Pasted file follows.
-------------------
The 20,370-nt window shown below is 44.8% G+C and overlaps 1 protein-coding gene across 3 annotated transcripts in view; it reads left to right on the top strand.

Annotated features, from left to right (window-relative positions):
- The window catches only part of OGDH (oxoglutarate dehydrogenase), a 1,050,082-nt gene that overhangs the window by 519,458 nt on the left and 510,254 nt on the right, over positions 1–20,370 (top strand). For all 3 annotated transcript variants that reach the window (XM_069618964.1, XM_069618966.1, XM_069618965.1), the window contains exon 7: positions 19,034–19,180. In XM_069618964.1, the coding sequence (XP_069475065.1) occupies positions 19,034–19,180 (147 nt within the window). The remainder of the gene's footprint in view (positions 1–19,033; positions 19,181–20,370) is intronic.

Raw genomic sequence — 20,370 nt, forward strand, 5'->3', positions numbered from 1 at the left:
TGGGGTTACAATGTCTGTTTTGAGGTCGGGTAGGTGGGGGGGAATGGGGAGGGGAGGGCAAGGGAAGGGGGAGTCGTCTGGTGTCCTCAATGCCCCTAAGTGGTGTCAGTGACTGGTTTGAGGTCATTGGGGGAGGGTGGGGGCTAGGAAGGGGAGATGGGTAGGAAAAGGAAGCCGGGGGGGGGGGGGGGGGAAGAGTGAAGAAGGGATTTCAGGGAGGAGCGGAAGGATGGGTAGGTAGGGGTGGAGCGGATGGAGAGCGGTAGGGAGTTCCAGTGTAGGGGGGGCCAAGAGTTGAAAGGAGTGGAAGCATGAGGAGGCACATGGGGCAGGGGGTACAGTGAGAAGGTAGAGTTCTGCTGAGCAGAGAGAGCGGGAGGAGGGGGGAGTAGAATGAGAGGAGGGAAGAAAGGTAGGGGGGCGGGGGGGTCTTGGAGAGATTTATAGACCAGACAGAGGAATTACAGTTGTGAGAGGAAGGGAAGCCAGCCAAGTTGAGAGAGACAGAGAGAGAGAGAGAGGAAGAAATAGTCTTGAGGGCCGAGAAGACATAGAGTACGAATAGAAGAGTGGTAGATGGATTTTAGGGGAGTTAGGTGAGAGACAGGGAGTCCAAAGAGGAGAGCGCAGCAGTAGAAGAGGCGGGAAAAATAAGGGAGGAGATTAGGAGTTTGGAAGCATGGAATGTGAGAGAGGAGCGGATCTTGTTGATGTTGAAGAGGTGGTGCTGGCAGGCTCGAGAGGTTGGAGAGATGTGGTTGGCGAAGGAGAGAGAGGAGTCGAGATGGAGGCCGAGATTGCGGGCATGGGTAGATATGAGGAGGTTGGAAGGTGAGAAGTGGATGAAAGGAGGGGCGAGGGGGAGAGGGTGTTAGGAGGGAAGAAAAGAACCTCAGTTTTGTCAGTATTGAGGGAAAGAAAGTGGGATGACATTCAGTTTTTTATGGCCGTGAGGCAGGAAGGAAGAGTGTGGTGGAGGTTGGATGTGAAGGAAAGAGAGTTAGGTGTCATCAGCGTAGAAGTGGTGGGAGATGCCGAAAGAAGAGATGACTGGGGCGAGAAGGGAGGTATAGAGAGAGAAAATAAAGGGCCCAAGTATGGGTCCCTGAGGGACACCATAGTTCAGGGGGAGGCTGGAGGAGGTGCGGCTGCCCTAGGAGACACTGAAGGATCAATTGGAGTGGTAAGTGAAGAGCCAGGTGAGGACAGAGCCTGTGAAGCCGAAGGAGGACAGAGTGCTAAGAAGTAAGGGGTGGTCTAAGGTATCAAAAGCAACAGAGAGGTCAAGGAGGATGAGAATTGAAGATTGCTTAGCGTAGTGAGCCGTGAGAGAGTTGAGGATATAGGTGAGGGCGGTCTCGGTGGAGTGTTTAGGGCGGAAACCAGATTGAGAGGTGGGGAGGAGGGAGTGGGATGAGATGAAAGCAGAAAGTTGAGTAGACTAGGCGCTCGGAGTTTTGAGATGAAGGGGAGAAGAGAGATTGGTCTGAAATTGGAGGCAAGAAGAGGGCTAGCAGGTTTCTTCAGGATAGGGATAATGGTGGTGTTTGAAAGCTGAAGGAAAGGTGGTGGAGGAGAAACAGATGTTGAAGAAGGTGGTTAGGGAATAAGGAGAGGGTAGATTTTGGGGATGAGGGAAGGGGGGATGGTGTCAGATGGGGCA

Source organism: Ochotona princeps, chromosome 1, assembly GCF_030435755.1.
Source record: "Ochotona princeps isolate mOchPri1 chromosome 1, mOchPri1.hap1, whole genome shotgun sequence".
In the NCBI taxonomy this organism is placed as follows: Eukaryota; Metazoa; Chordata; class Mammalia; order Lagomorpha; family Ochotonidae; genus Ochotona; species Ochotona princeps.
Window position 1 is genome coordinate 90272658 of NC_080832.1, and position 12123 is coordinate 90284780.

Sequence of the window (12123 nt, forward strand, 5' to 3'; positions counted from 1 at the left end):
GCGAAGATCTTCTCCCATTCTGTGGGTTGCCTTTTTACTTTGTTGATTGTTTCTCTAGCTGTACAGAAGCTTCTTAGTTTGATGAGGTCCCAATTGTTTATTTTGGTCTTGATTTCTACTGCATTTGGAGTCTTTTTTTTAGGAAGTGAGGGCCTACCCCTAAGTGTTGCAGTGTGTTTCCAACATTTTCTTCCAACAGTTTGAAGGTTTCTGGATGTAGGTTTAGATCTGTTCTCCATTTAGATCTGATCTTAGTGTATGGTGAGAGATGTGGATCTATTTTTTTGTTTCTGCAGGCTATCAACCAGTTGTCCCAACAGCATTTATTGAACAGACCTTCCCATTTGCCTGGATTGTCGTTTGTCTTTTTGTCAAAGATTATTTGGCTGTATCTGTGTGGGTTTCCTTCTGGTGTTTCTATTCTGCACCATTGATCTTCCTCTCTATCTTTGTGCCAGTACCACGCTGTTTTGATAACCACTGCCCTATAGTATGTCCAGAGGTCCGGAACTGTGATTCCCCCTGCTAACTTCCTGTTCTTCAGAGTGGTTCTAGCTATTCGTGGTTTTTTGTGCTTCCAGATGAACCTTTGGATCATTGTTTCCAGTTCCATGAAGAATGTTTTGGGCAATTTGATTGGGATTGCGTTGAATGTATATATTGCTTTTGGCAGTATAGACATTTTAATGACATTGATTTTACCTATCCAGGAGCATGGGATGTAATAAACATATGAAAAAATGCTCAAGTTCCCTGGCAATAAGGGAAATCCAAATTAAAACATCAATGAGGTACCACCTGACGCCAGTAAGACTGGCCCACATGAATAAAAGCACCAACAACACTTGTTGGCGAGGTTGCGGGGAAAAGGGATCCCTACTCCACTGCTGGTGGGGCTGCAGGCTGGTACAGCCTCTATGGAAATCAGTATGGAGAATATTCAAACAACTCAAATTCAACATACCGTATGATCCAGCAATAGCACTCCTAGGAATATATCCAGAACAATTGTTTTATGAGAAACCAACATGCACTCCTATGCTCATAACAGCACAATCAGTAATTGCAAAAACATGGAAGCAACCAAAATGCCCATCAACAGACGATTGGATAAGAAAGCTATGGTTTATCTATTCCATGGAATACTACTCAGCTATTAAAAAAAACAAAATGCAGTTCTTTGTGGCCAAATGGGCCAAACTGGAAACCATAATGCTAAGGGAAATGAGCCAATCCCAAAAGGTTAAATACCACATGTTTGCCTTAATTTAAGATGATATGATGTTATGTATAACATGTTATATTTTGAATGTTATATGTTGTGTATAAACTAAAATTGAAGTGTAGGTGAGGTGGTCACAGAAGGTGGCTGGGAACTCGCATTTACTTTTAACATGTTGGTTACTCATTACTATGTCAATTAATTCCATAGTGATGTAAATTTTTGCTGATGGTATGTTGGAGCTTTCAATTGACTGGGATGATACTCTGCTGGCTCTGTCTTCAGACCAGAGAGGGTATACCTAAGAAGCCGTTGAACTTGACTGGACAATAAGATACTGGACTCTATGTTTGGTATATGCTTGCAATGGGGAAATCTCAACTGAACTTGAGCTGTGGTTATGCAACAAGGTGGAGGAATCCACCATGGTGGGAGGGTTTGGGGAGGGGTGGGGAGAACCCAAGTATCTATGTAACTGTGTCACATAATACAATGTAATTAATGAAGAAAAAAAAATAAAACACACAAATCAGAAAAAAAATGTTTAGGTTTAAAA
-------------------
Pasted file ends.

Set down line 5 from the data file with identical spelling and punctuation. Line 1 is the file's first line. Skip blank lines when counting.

TGGGGTTACAATGTCTGTTTTGAGGTCGGGTAGGTGGGGGGGAATGGGGAGGGGAGGGCAAGGGAAGGGGGAGTCGTCTGGTGTCCTCAATGCCCCTAAGTGGTGTCAGTGACTGGTTTGAGGTCATTGGGGGAGGGTGGGGGCTAGGAAGGGGAGATGGGTAGGAAAAGGAAGCCGGGGGGGGGGGGGGGGGAAGAGTGAAGAAGGGATTTCAGGGAGGAGCGGAAGGATGGGTAGGTAGGGGTGGAGCGGATGGAGAGCGGTAGGGAGTTCCAGTGTAGGGGGGGCCAAGAGTTGAAAGGAGTGGAAGCATGAGGAGGCACATGGGGCAGGGGGTACAGTGAGAAGGTAGAGTTCTGCTGAGCAGAGAGAGCGGGAGGAGGGGGGAGTAGAATGAGAGGAGGGAAGAAAGGTAGGGGGGCGGGGGGGTCTTGGAGAGATTTATAGACCAGACAGAGGAATTACAGTTGTGAGAGGAAGGGAAGCCAGCCAAGTTGAGAGAGACAGAGAGAGAGAGAGAGGAAGAAATAGTCTTGAGGGCCGAGAAGACATAGAGTACGAATAGAAGAGTGGTAGATGGATTTTAGGGGAGTTAGGTGAGAGACAGGGAGTCCAAAGAGGAGAGCGCAGCAGTAGAAGAGGCGGGAAAAATAAGGGAGGAGATTAGGAGTTTGGAAGCATGGAATGTGAGAGAGGAGCGGATCTTGTTGATGTTGAAGAGGTGGTGCTGGCAGGCTCGAGAGGTTGGAGAGATGTGGTTGGCGAAGGAGAGAGAGGAGTCGAGATGGAGGCCGAGATTGCGGGCATGGGTAGATATGAGGAGGTTGGAAGGTGAGAAGTGGATGAAAGGAGGGGCGAGGGGGAGAGGGTGTTAGGAGGGAAGAAAAGAACCTCAGTTTTGTCAGTATTGAGGGAAAGAAAGTGGGATGACATTCAGTTTTTTATGGCCGTGAGGCAGGAAGGAAGAGTGTGGTGGAGGTTGGATGTGAAGGAAAGAGAGTTAGGTGTCATCAGCGTAGAAGTGGTGGGAGATGCCGAAAGAAGAGATGACTGGGGCGAGAAGGGAGGTATAGAGAGAGAAAATAAAGGGCCCAAGTATGGGTCCCTGAGGGACACCATAGTTCAGGGGGAGGCTGGAGGAGGTGCGGCTGCCCTAGGAGACACTGAAGGATCAATTGGAGTGGTAAGTGAAGAGCCAGGTGAGGACAGAGCCTGTGAAGCCGAAGGAGGACAGAGTGCTAAGAAGTAAGGGGTGGTCTAAGGTATCAAAAGCAACAGAGAGGTCAAGGAGGATGAGAATTGAAGATTGCTTAGCGTAGTGAGCCGTGAGAGAGTTGAGGATATAGGTGAGGGCGGTCTCGGTGGAGTGTTTAGGGCGGAAACCAGATTGAGAGGTGGGGAGGAGGGAGTGGGATGAGATGAAAGCAGAAAGTTGAGTAGACTAGGCGCTCGGAGTTTTGAGATGAAGGGGAGAAGAGAGATTGGTCTGAAATTGGAGGCAAGAAGAGGGCTAGCAGGTTTCTTCAGGATAGGGATAATGGTGGTGTTTGAAAGCTGAAGGAAAGGTGGTGGAGGAGAAACAGATGTTGAAGAAGGTGGTTAGGGAATAAGGAGAGGGTAGATTTTGGGGATGAGGGAAGGGGGGATGGTGTCAGATGGGGCA